Council for the Advancement of Science Writing

CASW Periscope

Borka Kiss/iStock   Rhitu Chatterjee was working at her first science writing job in 2009 when, along with thousands of Americans who were victims of the global economic downturn, she was laid off suddenly. Like the scores of workers who saw their jobs vanish that season, Chatterjee was shocked, and worried. But as an Indian citizen and a... more
frimages/iStock     Este artículo se publicó originalmente en inglés en The Open Notebook el 27 de noviembre de 2018. Por Kate Morgan.   La primavera pasada, un editor me envió un correo electrónico para preguntarme si aceptaría escribir un artículo sobre la reciente película de la comediante Amy Schumer, I Feel Pretty. No suelo... more
mapodile/iStock   When I get emails from listeners of Tumble, the science podcast for kids I produce and cohost, they often reveal how kids are inspired by the scientists we feature on the show. For example, we’ve heard how an episode featuring a salamander scientist turned a family hike into a hunt for amphibians in every stream. And after... more
Mark Peplow is a freelance science journalist based near Cambridge, U.K., who splits his time between writing and editing. He previously spent four years as Nature’s news editor, two years as editor of Chemistry World, and two years as a physical sciences reporter at Nature. He really likes chemistry.   Courtesy of Mark Peplow What I’m... more
natasaadzic/iStock   I have experienced racism in the newsroom. This hasn’t surprised me. I have been black my whole life, so racism has been a fixture of my whole life. What has surprised me, as someone who transitioned to journalism from other work, is that I’ve encountered racism more frequently in journalism than I did in previous... more
feyyazalacam/iStock   Steven Leckart has gotten tear-gassed, crawled under razor wire fences, and taken part in 81 fitness drills for a story on the U.S. Army’s basic combat training. He’s tasted the fiery Carolina Reaper for a piece about the race to grow the next hottest pepper. He’s also spent 20 minutes shivering at the bottom of a 60-... more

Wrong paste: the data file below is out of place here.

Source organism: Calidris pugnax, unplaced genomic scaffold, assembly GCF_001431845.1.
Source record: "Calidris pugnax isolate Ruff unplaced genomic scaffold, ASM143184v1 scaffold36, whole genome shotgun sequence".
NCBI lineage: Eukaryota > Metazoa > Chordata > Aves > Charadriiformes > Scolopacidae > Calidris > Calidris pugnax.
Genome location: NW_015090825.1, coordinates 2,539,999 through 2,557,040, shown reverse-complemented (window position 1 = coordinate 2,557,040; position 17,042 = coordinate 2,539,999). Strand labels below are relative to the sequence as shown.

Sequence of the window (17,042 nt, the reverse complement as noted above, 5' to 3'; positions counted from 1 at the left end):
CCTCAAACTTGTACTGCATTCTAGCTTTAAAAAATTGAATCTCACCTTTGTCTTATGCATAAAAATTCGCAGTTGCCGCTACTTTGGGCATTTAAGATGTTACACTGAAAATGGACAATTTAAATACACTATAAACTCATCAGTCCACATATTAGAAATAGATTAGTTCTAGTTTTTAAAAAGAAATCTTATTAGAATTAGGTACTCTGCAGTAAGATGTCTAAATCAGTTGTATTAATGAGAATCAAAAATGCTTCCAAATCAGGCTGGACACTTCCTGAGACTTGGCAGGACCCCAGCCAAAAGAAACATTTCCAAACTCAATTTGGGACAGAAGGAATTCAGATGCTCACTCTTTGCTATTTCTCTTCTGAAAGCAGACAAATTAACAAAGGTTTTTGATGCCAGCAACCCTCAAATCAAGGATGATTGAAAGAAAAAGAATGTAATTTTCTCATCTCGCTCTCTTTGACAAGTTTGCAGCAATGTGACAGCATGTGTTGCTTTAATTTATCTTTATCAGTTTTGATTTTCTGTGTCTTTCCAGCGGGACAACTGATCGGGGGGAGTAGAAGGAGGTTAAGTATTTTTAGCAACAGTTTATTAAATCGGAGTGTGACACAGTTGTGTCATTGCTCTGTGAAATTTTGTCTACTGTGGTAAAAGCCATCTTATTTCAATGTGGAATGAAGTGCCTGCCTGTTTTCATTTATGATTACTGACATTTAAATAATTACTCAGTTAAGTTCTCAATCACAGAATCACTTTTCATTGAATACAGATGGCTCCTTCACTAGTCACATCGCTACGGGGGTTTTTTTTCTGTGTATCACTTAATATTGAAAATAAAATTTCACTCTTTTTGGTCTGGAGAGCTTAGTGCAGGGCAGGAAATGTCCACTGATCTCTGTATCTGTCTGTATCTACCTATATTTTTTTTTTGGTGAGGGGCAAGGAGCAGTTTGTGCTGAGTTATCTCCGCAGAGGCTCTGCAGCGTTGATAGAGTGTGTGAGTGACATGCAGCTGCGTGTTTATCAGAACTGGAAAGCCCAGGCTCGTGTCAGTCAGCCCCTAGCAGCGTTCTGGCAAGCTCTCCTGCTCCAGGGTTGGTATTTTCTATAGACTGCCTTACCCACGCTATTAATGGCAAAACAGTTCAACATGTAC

The Open Notebook is seeking pitches for our Diverse Voices series. This series examines the experiences, expertise, and perspectives of science journalists from communities that are underrepresented in science journalism. We strive, in our coverage, to consider multiple dimensions of diversity, including race, ethnicity, gender, LGBTQ status,... more
Virginia Hughes is the science editor at BuzzFeed News, where she manages five reporters focused on the darker side of science. Before that she was a freelancer reporting on genetics, neuroscience, and medicine. Her writing has appeared in Nature, Popular Science, The New York Times, and twice in the Best American Science and Nature Writing... more
Courtesy of students in Mrs. Tamblyn's 5/th/6th grade class   Editors’ note: All 30 students in Natalie Tamblyn’s 5th/6th grade class at David Lubin Elementary School in Sacramento, California made Peeps dioramas, and 14 students entered theirs into The World’s Finest Science-Themed Peeps Diorama Contest. 6th grader Lucy... more
Sally Mitchell, Rye High ChemClub Members, Mrs. Mitchell's Chemistry ClassesThe Peepiodic Table of the Elements   Editors’ note: The Open Notebook asked Sally Mitchell, chemistry teacher at Rye High School in Rye, New York, to share the story behind her students’ project—an impressive rendering of the entire periodic table of the... more